8. Unplug anything you won't use for a while. Apparently power strips and a lot of appliances draw some power even when they're turned off.
  9. Make as few trips as possible. We usually do shopping and errands on the way home from work.
  10. This one sounds really stupid, but it does count: use energy-saving light bulbs, and turn them off when leaving the room.

Now I have to go read what everyone else said and see what I missed.

Monday, April 19, 2010

Monday Musings

If you're a political junkie like me, or even if you're not, you may have heard about the hot water Virginia Governor Bob McDonnell got himself into when he issued an official proclamation declaring April Confederate History Month without mentioning slavery — and then compounded his error by explaining that, while slavery was an important issue in the Confederacy and the Civil War, he had "focused on the [issues] I thought were most significant for Virginia." He ended up apologizing and amending the proclamation to include a reference to slavery.

As a born-and-bred Yankee descendant of a long line of Yankees I've never quite understood the Southern fascination with the Confederacy and various attempts, some still afoot, to make the Confederacy and the Civil War somehow not about slavery. It was about freedom, independence, states' rights, anything but slavery.

The incomparable Fred Clark had, or I should say borrowed, another take on Confederate History Month. I followed a link in the comments to an Open Yale lecture series by Professor David Blight on the Civil War and Reconstruction, and I'm currently five or six lectures in. (I'm reading them; at some point I may listen to them as well, but I'm still fogy enough to prefer the written word.) In a lecture on the Southern point of view Blight quotes a Southern writer on why the South has such a long memory: "Because we lost the war." Apparently, as we approach the Civil War sesquicentennial, that still rankles, and not necessarily in a way-in-the-back-of-the-mind way. There is the Lost Cause, there are the Confederate flags, and there are local historical societies that seem a lot like the ones around here that glory in Revolutionary War reenactments (I grew up in a nearby town where one of the first battles of the Revolution was fought; by the fourth grade I was thoroughly tired of hearing about it) — except that these Southern historical societies refer quite matter-of-factly to the War of Northern Aggression. If the Yankees had just had the good sense and good manners to leave well enough alone, the feeling seems to be, in its own proper time everything would have worked itself out, slavery would have withered away, and we'd all have been better off.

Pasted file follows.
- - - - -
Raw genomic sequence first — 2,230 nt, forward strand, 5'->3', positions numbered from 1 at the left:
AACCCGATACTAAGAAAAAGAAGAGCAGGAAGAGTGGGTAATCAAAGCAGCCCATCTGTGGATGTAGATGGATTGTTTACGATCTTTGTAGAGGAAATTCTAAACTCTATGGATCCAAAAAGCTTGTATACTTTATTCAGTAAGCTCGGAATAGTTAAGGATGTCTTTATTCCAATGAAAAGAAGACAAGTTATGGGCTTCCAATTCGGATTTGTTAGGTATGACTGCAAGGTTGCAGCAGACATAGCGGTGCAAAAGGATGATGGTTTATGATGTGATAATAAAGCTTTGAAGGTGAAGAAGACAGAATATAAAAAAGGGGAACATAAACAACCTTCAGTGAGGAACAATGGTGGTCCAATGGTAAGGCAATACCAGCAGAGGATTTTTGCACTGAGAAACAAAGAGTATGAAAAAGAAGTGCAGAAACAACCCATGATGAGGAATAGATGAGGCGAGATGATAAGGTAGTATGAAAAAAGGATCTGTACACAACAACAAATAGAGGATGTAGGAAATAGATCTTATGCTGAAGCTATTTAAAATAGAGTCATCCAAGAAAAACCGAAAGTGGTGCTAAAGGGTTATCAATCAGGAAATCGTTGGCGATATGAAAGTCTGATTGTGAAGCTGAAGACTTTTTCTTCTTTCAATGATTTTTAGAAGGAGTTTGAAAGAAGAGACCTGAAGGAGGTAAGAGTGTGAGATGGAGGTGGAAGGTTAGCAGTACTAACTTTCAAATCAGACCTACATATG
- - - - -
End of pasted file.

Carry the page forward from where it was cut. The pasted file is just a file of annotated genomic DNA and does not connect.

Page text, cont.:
As a Yankee I have a lot of trouble with this. The history I learned in school took it for granted that slavery was an intolerable evil and that, therefore, and regardless of any other issues, the Union cause was the right one, or at least the better one. While still believing this to be true, I wonder if it's too simplistic.

So, my Southern friends, help me out here. How does this look from the other side? What did you learn in school about the Civil War? Was the war mostly about slavery or something else?

Choose Your Weapons